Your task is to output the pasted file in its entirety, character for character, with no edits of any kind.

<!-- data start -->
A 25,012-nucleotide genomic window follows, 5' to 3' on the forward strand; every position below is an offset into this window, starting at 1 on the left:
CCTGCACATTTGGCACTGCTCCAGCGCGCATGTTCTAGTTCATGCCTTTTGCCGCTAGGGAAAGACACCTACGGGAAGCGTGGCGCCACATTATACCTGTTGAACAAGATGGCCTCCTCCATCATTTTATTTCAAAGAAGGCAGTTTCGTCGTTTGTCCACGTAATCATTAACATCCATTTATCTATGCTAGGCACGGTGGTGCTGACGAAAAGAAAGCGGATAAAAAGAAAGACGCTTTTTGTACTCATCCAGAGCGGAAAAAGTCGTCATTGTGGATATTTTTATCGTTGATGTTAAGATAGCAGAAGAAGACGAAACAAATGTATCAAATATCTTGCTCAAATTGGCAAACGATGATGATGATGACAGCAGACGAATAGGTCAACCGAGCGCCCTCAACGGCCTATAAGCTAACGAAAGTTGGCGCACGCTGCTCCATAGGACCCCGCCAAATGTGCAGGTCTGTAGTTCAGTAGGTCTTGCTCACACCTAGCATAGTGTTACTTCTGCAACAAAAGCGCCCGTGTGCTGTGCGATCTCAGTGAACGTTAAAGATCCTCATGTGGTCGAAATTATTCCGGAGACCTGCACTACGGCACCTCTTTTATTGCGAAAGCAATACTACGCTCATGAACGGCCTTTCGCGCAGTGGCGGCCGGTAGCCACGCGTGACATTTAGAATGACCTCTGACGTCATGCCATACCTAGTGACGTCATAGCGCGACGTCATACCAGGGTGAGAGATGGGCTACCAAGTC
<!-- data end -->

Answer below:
A 25,012-nucleotide genomic window follows, 5' to 3' on the forward strand; every position below is an offset into this window, starting at 1 on the left:
CCTGCACATTTGGCACTGCTCCAGCGCGCATGTTCTAGTTCATGCCTTTTGCCGCTAGGGAAAGACACCTACGGGAAGCGTGGCGCCACATTATACCTGTTGAACAAGATGGCCTCCTCCATCATTTTATTTCAAAGAAGGCAGTTTCGTCGTTTGTCCACGTAATCATTAACATCCATTTATCTATGCTAGGCACGGTGGTGCTGACGAAAAGAAAGCGGATAAAAAGAAAGACGCTTTTTGTACTCATCCAGAGCGGAAAAAGTCGTCATTGTGGATATTTTTATCGTTGATGTTAAGATAGCAGAAGAAGACGAAACAAATGTATCAAATATCTTGCTCAAATTGGCAAACGATGATGATGATGACAGCAGACGAATAGGTCAACCGAGCGCCCTCAACGGCCTATAAGCTAACGAAAGTTGGCGCACGCTGCTCCATAGGACCCCGCCAAATGTGCAGGTCTGTAGTTCAGTAGGTCTTGCTCACACCTAGCATAGTGTTACTTCTGCAACAAAAGCGCCCGTGTGCTGTGCGATCTCAGTGAACGTTAAAGATCCTCATGTGGTCGAAATTATTCCGGAGACCTGCACTACGGCACCTCTTTTATTGCGAAAGCAATACTACGCTCATGAACGGCCTTTCGCGCAGTGGCGGCCGGTAGCCACGCGTGACATTTAGAATGACCTCTGACGTCATGCCATACCTAGTGACGTCATAGCGCGACGTCATACCAGGGTGAGAGATGGGCTACCAAGTC